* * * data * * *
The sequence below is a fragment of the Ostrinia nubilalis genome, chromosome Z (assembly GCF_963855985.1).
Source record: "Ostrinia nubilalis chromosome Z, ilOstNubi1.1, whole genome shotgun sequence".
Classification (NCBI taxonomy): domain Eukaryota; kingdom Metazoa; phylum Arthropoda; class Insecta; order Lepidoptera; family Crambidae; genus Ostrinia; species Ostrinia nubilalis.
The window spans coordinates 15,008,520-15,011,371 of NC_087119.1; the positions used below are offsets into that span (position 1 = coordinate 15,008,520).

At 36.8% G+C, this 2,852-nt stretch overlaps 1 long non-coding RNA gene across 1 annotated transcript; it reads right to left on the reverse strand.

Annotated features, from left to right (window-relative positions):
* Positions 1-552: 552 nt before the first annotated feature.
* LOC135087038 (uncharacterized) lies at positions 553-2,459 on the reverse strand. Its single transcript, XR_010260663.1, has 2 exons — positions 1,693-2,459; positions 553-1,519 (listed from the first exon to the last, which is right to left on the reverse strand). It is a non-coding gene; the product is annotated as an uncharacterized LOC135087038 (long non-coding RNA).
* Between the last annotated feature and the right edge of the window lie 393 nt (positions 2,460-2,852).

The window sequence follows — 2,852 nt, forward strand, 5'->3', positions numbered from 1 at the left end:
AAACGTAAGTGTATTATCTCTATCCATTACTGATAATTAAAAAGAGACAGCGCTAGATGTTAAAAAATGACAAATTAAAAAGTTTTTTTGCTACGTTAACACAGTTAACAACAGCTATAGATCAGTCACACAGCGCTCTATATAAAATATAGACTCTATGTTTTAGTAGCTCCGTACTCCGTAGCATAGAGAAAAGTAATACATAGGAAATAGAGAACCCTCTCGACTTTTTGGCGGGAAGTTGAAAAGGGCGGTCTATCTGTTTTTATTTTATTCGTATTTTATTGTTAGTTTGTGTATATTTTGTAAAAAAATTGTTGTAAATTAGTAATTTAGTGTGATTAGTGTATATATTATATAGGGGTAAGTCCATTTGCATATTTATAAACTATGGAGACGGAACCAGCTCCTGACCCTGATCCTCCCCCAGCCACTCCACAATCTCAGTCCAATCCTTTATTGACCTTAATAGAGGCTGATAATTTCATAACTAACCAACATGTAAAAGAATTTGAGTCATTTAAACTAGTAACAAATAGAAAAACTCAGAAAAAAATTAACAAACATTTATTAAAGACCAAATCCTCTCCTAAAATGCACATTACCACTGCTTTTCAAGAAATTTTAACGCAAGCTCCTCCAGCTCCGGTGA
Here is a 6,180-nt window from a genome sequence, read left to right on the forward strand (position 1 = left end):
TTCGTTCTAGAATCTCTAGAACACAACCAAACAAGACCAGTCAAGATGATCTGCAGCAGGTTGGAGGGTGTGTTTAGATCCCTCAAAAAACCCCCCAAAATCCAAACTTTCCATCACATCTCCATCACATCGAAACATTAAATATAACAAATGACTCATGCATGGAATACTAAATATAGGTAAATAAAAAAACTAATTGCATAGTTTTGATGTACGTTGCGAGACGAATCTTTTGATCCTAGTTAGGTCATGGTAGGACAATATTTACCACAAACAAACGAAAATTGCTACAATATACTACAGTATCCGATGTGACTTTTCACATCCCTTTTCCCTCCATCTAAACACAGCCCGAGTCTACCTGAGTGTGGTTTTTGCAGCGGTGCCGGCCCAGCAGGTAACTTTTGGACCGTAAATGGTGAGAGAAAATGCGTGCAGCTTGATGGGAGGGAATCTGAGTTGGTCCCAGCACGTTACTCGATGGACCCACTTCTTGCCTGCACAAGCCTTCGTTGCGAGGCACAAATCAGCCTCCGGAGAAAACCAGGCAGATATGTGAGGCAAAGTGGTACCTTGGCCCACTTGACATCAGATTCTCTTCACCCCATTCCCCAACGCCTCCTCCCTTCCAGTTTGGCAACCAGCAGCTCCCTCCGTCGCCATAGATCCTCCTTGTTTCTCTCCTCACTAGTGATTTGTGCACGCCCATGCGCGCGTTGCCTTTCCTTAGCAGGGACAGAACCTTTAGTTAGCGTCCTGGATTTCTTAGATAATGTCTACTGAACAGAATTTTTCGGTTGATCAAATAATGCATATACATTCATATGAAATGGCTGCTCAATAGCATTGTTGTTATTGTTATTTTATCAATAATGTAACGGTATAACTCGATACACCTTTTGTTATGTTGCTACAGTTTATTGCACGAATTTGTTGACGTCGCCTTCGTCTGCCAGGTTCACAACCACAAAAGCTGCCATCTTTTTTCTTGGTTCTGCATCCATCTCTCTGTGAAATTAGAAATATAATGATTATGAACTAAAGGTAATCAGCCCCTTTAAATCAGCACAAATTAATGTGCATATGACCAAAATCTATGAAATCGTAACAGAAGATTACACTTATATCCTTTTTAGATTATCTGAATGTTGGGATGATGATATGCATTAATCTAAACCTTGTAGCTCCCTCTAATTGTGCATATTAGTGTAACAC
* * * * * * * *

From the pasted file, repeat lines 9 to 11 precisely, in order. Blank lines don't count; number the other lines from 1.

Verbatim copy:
* Between the last annotated feature and the right edge of the window lie 393 nt (positions 2,460-2,852).

The window sequence follows — 2,852 nt, forward strand, 5'->3', positions numbered from 1 at the left end:
AAACGTAAGTGTATTATCTCTATCCATTACTGATAATTAAAAAGAGACAGCGCTAGATGTTAAAAAATGACAAATTAAAAAGTTTTTTTGCTACGTTAACACAGTTAACAACAGCTATAGATCAGTCACACAGCGCTCTATATAAAATATAGACTCTATGTTTTAGTAGCTCCGTACTCCGTAGCATAGAGAAAAGTAATACATAGGAAATAGAGAACCCTCTCGACTTTTTGGCGGGAAGTTGAAAAGGGCGGTCTATCTGTTTTTATTTTATTCGTATTTTATTGTTAGTTTGTGTATATTTTGTAAAAAAATTGTTGTAAATTAGTAATTTAGTGTGATTAGTGTATATATTATATAGGGGTAAGTCCATTTGCATATTTATAAACTATGGAGACGGAACCAGCTCCTGACCCTGATCCTCCCCCAGCCACTCCACAATCTCAGTCCAATCCTTTATTGACCTTAATAGAGGCTGATAATTTCATAACTAACCAACATGTAAAAGAATTTGAGTCATTTAAACTAGTAACAAATAGAAAAACTCAGAAAAAAATTAACAAACATTTATTAAAGACCAAATCCTCTCCTAAAATGCACATTACCACTGCTTTTCAAGAAATTTTAACGCAAGCTCCTCCAGCTCCGGTGA